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2000trees Music Festival 2013

It took a while, but summer has well and truly arrived.  The pale-faced pessimists who said that summer would never come now languish, fan-swept, in the coolest room in their houses.  These are the same pessimists who never believed we would find ourselves with a British Wimbledon Champion come summer's end.  They will have to save their pent up mockery for another grand slam.  Unfortunately for them, and as an extension to celebrations of last year, this summer has been another flag waver's paradise.  Just when we thought we'd expelled enough patriotism for one decade after the Queen's Golden Jubilee and The London Games, along comes 2013, or (for the optimist among us): 2012+1, or simply: The Update.  It's as good as any Super Saturday. 

So we find ourselves slap bang in the middle of music festival season.  This week is book-ended by two of my favourite festivals: 2000trees, which enjoyed wall-to-wall sunshine last weekend, and Latitude this coming weekend.  I was lucky enough to win tickets to 2000trees, so my girlfriend and I headed over to Upcote Farm on Friday morning - a site less than 15 miles away.  In spite of my life-long love of music, it may surprise some that I've never been to a musical festival.  At 27, this was a new and wonderful experience for me.  And what's more: no wellies were required!  Wet soil was rarer than hen's teeth!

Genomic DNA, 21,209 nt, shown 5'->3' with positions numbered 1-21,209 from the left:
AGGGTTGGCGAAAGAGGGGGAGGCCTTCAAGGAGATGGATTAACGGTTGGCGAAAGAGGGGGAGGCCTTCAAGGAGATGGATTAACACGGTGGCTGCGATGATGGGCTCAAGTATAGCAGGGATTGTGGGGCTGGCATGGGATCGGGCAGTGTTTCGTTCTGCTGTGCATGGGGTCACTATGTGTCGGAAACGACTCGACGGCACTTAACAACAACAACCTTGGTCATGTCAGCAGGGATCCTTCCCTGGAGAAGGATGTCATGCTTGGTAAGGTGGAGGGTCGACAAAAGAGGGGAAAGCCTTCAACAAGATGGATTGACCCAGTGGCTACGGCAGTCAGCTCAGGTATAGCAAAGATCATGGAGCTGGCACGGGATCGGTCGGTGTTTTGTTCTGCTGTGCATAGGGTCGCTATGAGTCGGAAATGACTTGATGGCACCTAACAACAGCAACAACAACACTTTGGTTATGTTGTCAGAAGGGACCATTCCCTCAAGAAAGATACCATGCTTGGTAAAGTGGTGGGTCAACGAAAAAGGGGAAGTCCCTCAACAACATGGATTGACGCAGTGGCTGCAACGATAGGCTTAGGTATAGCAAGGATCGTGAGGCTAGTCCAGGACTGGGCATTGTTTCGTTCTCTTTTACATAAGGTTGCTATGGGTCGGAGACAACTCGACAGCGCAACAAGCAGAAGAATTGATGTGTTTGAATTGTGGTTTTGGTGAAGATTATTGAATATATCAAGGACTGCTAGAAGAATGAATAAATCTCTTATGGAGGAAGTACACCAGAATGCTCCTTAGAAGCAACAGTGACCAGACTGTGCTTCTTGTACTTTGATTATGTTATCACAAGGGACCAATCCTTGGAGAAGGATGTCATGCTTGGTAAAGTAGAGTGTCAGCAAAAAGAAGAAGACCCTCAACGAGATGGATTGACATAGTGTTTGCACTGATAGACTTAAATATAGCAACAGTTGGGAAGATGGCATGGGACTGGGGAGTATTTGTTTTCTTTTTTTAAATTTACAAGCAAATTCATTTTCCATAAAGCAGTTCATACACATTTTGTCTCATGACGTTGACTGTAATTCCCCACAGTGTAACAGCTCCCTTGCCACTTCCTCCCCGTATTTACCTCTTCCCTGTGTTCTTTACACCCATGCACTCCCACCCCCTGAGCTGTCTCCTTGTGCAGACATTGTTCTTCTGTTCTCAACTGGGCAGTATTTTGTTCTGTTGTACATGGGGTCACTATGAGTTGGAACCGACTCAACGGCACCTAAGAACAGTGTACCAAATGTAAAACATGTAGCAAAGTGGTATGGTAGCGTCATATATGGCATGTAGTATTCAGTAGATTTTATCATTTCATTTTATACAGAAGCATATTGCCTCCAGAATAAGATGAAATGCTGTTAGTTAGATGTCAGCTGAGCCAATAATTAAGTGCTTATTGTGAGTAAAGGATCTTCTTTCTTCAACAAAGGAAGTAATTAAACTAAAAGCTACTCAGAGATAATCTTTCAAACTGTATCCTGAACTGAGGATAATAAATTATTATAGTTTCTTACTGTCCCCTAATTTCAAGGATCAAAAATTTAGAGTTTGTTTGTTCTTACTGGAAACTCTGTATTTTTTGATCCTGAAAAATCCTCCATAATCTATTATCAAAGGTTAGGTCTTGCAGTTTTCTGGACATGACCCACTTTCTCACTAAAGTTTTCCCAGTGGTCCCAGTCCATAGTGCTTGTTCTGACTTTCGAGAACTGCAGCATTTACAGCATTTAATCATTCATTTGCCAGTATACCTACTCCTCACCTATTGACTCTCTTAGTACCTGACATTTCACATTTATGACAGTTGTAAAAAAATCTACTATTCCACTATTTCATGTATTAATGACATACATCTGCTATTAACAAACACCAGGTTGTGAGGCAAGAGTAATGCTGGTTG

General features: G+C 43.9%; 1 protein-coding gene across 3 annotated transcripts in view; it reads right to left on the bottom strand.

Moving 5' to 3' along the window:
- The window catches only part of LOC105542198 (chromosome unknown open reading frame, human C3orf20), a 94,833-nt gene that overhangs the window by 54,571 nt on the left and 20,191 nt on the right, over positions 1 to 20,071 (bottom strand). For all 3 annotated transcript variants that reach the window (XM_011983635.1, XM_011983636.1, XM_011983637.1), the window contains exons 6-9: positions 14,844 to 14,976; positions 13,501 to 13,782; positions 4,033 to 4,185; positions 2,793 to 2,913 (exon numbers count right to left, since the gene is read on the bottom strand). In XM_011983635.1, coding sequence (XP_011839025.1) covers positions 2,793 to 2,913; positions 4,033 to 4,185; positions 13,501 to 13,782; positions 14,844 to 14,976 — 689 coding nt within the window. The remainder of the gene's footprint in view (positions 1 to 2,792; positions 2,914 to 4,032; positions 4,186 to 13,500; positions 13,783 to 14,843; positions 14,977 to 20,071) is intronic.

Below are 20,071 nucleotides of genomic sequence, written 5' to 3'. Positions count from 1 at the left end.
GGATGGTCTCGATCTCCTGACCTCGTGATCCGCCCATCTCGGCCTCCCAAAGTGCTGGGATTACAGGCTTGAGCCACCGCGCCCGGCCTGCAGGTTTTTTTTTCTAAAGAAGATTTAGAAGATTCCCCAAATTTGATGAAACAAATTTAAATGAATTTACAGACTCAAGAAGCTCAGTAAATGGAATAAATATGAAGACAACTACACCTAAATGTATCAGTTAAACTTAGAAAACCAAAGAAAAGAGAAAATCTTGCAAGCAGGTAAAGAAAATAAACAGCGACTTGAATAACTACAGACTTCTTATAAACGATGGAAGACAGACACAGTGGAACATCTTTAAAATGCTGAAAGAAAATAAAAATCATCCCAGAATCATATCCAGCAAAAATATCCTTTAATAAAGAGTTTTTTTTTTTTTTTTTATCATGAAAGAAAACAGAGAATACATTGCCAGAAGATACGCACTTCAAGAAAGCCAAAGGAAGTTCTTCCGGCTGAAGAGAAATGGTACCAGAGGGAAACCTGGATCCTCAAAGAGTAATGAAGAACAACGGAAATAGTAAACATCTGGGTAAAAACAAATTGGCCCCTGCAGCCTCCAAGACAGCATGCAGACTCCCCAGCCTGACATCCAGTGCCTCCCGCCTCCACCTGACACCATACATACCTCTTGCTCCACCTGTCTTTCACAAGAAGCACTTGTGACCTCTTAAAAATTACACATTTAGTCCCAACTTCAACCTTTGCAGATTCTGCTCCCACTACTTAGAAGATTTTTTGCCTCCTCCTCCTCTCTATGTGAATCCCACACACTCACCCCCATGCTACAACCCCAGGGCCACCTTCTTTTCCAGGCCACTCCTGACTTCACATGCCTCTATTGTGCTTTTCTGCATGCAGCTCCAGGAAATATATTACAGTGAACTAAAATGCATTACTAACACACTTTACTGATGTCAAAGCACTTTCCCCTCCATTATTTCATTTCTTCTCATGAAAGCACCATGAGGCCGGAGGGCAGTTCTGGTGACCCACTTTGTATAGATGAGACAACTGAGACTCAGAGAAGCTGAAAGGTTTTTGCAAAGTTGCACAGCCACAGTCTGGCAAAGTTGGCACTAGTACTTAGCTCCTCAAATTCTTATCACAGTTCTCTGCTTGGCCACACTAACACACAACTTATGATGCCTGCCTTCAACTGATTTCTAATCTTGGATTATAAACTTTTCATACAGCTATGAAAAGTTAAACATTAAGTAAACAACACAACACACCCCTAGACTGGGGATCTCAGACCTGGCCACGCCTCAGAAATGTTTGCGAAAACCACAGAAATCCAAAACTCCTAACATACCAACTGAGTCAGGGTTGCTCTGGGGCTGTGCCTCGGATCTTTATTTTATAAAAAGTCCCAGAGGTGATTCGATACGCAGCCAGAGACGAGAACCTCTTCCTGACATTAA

It helped that 2000trees was set up as a remedy to the ginormous  faceless festivals such as Reading.  What struck me first off was how small, intimate and extremely friendly the festival was; you could walk from top to bottom in less than ten minutes.  This year, the festival organisers capped the number of admissions to 4,500, so the festival was able to stick to its original philosophy as being more about the quality of the experience than a burgeoning, cash-centric capacity.      

The path to the Main Stage
Frank Turner and the Sleeping Souls headlining the Main Stage


Festival-goers enjoying the intimate Greenhouse stage on Saturday.  A very apt stage name.

One of my favourite performances from the weekend came when King Charles performed on Saturday as the support act to Frank Turner.  I was familiar with the name, but I admit I didn't do any YouTubing prior to his performance, or anyone's performance at the festival for that matter.  His set came as a pleasant surprise.  So much so that I've played "Love Lust", his penultimate song in his set, constantly since Saturday.  I have yet to happen upon any other of his songs that capture the beauty and infectious rhythm of this one, and on occasion he does sound like a poor man's Vampire Weekend, but this song is real gift and one that will forever remind me of an unforgettable weekend.



I particularly like the sentiments of the second verse: 

I wrote you a song, Mississippi Isabel, 
I even sent you flowers when you felt ill,
You've the strength of the Greeks,
You are god's masterpiece,
You are every triumph, every victory,
I believe in every breath you breathe.

Lyrically, King Charles isn't as accomplished lyrically as, say, Vampire Weekend or Devendra Banhart, whom he also calls to mind, but his craft is being honed in the right direction.  If he can produce anything that comes close to the achievement of this song (he was the first Brit to win the prestigious International Songwriting Competition with Love Lust), then King Charles has a glittering career ahead of him.

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